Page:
Fermentation is nature’s chemical magic that turns organic substances into simpler compounds by enzymes that are produced by yeasts, bacteria or molds.
We humans have been consciously harnessing the process for quite some time, to put it mildly — starting in the Neolithic (or New Stone) Age that began almost 6,000 years ago.
In fact, as far back as 10,000 BC, milk would have naturally fermented on its own. The first yogurts would have been accidental, produced in milk-filled bags that were carried on the backs of camels in North Africa.
The earliest types of intentionally fermented foods were beer, wine and leavened bread (made with yeasts), and cheeses (made with bacteria and molds).
After these first fermented foods, yogurt, pickles, sauerkraut, vinegar (soured wine), cultured butter and fermented soy products would later be developed.
Fermentation: One of Nature’s Miracles
For our Stone Age ancestors the metamorphosis of turning simple food materials into fermented foods was both a mystery and a miracle, as they couldn’t imagine what caused the dramatic and delicious transformation of fermentation.
Some ancient peoples chalked it up to divine assistance.
The Egyptians heaped praise on the god Osiris for the brewing of beer and the Greeks thanked Bacchus being the god of wine, otherwise known as fermented grapes.
Fermented honey was regarded as the “nectar” and “ambrosia” of the ancient Greek gods, so the special powers in raw honey have been well-known for thousands of years.
In fact, many early Japanese miso and shoyu (“soy sauce”) breweries would have a small shrine located in a central place that people would bow to each day.
Almased is crafted with soy, raw honey and yogurt via a very special fermentation process.
Fermentation: Super-Charging Nutrients
Fermentation also acts as an octane boost for nutrients.
In fact, it’s not inaccurate to say that the process is a master key that can unleash greater effectiveness and more sheer power from food.
Because of the chemical processes that occur during fermentation, the micronutrients in food are “unlocked” and their bioavailability — the ability of the body to absorb and use them — is increased.
From minerals to enzymes and bioactive peptides, fermented foods help the body to better extract the nutrients it requires from what we eat.
The natural metabolic mojo that happens during fermentation also yield compounds with unique benefits. In this way, fermentation can make a product healthier than it would have been without fermentation.
One study by Swedish researchers found that fermentation increased the bioavailability of nutrients, in this case zinc, by upwards of 240% compared to non-fermented.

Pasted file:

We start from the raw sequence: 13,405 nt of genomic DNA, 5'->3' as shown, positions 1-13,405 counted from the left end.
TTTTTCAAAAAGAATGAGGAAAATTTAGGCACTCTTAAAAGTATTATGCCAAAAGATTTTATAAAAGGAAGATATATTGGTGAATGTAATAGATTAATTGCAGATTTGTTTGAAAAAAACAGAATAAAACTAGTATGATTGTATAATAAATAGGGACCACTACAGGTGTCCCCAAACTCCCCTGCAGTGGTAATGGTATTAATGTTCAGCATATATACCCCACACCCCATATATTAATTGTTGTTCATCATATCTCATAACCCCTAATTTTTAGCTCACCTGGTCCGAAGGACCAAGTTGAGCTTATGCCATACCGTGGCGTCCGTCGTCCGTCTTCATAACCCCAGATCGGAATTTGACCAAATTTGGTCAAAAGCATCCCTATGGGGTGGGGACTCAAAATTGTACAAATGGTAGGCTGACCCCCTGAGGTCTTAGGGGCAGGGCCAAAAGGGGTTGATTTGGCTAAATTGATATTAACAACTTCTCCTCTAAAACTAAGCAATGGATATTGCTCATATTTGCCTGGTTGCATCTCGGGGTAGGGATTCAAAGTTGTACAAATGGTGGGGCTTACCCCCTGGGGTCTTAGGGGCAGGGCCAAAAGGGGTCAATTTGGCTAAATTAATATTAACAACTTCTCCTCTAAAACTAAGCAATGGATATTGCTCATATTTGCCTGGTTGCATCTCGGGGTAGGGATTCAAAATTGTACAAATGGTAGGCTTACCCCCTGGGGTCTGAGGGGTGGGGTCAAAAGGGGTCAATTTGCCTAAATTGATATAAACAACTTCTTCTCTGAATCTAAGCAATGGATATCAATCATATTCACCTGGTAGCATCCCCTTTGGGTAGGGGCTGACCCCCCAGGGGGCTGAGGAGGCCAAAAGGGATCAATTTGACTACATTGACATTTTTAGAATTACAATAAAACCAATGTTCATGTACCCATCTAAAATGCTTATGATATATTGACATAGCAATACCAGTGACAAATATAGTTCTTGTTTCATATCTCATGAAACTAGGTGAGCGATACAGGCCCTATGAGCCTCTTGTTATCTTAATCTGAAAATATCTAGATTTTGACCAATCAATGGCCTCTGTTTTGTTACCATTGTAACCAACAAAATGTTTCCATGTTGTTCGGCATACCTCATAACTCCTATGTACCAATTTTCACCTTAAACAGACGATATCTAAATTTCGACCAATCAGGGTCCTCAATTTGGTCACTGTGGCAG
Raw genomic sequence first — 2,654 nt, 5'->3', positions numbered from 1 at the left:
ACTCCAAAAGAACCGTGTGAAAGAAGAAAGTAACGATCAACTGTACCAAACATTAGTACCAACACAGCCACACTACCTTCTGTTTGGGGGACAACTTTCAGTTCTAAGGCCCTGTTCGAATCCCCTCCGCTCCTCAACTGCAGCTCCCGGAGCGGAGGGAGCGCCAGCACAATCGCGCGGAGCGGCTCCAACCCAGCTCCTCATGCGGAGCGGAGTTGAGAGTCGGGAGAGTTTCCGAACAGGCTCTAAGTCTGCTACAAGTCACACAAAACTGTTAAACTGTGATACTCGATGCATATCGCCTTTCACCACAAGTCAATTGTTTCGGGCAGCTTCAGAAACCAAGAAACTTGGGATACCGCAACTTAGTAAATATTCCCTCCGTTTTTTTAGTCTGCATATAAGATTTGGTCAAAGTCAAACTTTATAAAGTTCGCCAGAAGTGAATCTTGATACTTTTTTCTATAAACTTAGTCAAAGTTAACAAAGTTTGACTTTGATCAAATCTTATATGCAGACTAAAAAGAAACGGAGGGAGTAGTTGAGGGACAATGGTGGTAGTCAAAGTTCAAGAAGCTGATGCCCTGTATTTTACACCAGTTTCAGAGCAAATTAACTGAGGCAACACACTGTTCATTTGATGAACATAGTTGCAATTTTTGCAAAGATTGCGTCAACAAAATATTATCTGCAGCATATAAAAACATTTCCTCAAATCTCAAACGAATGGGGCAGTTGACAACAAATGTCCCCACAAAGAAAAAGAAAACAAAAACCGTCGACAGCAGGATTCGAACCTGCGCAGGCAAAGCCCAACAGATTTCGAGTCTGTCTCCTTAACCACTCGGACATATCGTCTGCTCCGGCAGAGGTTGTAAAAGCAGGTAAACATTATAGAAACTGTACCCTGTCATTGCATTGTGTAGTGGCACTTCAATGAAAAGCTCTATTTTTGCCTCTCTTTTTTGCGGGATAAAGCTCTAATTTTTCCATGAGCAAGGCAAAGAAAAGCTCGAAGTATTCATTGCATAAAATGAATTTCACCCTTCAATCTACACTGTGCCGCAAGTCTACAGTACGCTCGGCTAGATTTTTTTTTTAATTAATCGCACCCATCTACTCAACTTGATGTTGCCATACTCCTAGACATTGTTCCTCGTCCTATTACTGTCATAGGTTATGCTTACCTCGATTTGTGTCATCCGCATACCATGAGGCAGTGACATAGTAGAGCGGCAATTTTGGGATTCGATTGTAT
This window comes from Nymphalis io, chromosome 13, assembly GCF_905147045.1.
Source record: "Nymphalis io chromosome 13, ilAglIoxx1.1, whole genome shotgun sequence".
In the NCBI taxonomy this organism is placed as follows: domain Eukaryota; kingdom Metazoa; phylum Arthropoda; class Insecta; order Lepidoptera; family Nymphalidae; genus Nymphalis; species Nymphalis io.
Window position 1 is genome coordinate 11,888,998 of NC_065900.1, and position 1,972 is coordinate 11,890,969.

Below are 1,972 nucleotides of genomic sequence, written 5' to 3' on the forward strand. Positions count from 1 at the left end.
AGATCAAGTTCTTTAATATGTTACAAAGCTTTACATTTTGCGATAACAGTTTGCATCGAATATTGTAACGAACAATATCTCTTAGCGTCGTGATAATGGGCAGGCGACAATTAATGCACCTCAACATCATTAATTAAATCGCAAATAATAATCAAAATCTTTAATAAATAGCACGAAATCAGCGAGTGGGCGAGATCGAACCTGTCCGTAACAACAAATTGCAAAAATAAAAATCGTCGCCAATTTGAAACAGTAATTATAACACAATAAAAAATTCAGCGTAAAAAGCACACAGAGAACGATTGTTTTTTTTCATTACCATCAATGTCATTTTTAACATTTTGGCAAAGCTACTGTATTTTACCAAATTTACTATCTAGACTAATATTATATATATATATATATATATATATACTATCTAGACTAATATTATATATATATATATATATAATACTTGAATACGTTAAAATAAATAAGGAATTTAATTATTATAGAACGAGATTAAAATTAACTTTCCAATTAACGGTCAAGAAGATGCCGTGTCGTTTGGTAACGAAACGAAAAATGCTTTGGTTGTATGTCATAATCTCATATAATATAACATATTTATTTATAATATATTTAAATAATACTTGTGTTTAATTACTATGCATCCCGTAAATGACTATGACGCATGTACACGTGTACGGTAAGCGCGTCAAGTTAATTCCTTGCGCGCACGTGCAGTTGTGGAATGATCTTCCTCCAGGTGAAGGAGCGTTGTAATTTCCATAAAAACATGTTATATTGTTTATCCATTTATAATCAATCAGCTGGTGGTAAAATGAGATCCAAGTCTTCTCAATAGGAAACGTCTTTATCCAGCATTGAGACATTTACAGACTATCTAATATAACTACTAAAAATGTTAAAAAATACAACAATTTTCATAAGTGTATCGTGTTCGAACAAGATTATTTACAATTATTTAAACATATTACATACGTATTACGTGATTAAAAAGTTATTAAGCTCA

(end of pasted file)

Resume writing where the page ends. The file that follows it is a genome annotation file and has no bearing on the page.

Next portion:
Fermentation’s Poster Child: Soy
Some of the most popular fermented foods are made with soy, and include miso, natto, pickled tofu, tamari and tempeh.
Fermented soy — like the non-GMO soy in Almased — is extra nutritious because fermentation is able to unlock the nutrients that are found inside the bean.
One of the reasons why soy’s such a powerful health ally is precisely because of its naturally occurring bioactive peptides.
Peptides are pieces of protein that are built with amino acids. When these amino acids link together, they make an amino-peptide — and when bioactive peptides join together they form the basis of proteins.
These peptide clusters are critical to a whole range of health areas and benefits — such as immunity, gut health, skin health and weight loss — plus they serve as the building blocks of vital enzymes and natural hormones.
The fermentation process used to make Almased sets these bioactive peptides free.
A Fermented Food Nutrition Boost
It’s easy to include more fermented foods in our diet. Some examples are kefir, kimchi, kombucha, miso, natto, pickles, sauerkraut, skyr, tempeh, tofu and yogurt.
We should look for dietary supplements that use natural fermentation in their processing.
As mentioned, Almased’s three core ingredients are soy, yogurt and honey. Unlike regular honey, which is heat-treated, the raw honey in Almased is bursting with vital enzymes and naturally occurring yeast that allow fermentation to continue even after the cans are sealed. In fact, the honey’s natural ingredients are still living and active when you open the can.
A single serving of low-glycemic Almased supplies 27 grams of protein and a treasure trove of amino acids and other nutrients.